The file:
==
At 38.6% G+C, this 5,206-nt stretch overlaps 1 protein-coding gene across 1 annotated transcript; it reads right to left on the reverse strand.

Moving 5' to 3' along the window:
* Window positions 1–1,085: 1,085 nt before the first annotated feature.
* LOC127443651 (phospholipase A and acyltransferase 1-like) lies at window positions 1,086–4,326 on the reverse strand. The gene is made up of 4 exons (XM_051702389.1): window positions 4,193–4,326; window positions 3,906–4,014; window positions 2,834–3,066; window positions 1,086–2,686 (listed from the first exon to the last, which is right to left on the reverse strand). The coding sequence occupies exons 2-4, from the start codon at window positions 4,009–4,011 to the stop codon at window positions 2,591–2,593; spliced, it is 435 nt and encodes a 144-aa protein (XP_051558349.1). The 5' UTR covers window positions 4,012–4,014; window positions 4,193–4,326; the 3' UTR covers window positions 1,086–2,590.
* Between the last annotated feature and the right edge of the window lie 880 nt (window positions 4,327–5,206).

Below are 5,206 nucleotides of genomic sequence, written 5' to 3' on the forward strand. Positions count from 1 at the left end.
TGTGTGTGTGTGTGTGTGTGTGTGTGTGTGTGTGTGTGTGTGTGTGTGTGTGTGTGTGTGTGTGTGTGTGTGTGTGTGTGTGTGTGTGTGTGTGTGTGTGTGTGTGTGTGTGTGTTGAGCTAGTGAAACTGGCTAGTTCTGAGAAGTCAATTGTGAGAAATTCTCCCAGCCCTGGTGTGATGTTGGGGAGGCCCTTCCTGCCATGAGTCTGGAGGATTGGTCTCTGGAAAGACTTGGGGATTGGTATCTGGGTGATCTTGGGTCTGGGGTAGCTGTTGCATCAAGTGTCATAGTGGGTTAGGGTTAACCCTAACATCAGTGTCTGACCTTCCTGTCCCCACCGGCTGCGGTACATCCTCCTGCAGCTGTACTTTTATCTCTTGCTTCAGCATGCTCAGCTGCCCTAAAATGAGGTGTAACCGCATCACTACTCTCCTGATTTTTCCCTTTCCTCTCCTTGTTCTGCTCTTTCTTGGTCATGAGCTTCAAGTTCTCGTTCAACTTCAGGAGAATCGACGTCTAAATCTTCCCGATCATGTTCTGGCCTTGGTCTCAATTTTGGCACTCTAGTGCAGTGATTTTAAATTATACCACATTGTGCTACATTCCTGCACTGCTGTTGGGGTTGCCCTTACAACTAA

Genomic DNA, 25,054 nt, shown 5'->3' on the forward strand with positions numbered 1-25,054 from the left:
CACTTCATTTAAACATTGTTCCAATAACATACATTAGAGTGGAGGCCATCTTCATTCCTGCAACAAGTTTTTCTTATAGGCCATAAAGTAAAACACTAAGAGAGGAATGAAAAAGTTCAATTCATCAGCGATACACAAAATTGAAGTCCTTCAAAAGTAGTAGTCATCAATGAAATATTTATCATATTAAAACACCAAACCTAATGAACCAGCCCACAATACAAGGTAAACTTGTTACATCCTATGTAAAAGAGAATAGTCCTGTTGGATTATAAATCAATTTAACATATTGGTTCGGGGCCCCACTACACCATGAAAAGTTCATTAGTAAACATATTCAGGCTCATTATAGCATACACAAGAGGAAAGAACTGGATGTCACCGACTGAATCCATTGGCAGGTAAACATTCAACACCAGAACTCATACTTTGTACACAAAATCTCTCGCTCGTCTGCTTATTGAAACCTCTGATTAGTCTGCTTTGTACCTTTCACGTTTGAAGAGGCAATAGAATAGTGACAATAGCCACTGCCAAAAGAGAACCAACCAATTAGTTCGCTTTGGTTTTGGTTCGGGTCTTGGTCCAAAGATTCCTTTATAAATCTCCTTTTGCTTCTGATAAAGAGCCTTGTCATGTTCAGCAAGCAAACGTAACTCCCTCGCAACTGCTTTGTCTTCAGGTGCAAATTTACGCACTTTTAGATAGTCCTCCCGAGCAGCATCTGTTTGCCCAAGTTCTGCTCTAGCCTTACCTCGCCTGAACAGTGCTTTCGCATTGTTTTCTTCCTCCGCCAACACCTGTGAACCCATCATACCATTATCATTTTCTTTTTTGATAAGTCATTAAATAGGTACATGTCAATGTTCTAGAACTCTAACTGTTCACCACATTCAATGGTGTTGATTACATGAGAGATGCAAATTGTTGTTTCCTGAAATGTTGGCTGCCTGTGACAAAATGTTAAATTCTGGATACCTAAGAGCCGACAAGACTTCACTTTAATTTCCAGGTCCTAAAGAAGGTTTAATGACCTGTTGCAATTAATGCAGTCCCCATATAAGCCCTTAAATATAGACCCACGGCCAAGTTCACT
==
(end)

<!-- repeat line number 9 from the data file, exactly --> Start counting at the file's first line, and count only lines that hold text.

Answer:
CACTTCATTTAAACATTGTTCCAATAACATACATTAGAGTGGAGGCCATCTTCATTCCTGCAACAAGTTTTTCTTATAGGCCATAAAGTAAAACACTAAGAGAGGAATGAAAAAGTTCAATTCATCAGCGATACACAAAATTGAAGTCCTTCAAAAGTAGTAGTCATCAATGAAATATTTATCATATTAAAACACCAAACCTAATGAACCAGCCCACAATACAAGGTAAACTTGTTACATCCTATGTAAAAGAGAATAGTCCTGTTGGATTATAAATCAATTTAACATATTGGTTCGGGGCCCCACTACACCATGAAAAGTTCATTAGTAAACATATTCAGGCTCATTATAGCATACACAAGAGGAAAGAACTGGATGTCACCGACTGAATCCATTGGCAGGTAAACATTCAACACCAGAACTCATACTTTGTACACAAAATCTCTCGCTCGTCTGCTTATTGAAACCTCTGATTAGTCTGCTTTGTACCTTTCACGTTTGAAGAGGCAATAGAATAGTGACAATAGCCACTGCCAAAAGAGAACCAACCAATTAGTTCGCTTTGGTTTTGGTTCGGGTCTTGGTCCAAAGATTCCTTTATAAATCTCCTTTTGCTTCTGATAAAGAGCCTTGTCATGTTCAGCAAGCAAACGTAACTCCCTCGCAACTGCTTTGTCTTCAGGTGCAAATTTACGCACTTTTAGATAGTCCTCCCGAGCAGCATCTGTTTGCCCAAGTTCTGCTCTAGCCTTACCTCGCCTGAACAGTGCTTTCGCATTGTTTTCTTCCTCCGCCAACACCTGTGAACCCATCATACCATTATCATTTTCTTTTTTGATAAGTCATTAAATAGGTACATGTCAATGTTCTAGAACTCTAACTGTTCACCACATTCAATGGTGTTGATTACATGAGAGATGCAAATTGTTGTTTCCTGAAATGTTGGCTGCCTGTGACAAAATGTTAAATTCTGGATACCTAAGAGCCGACAAGACTTCACTTTAATTTCCAGGTCCTAAAGAAGGTTTAATGACCTGTTGCAATTAATGCAGTCCCCATATAAGCCCTTAAATATAGACCCACGGCCAAGTTCACT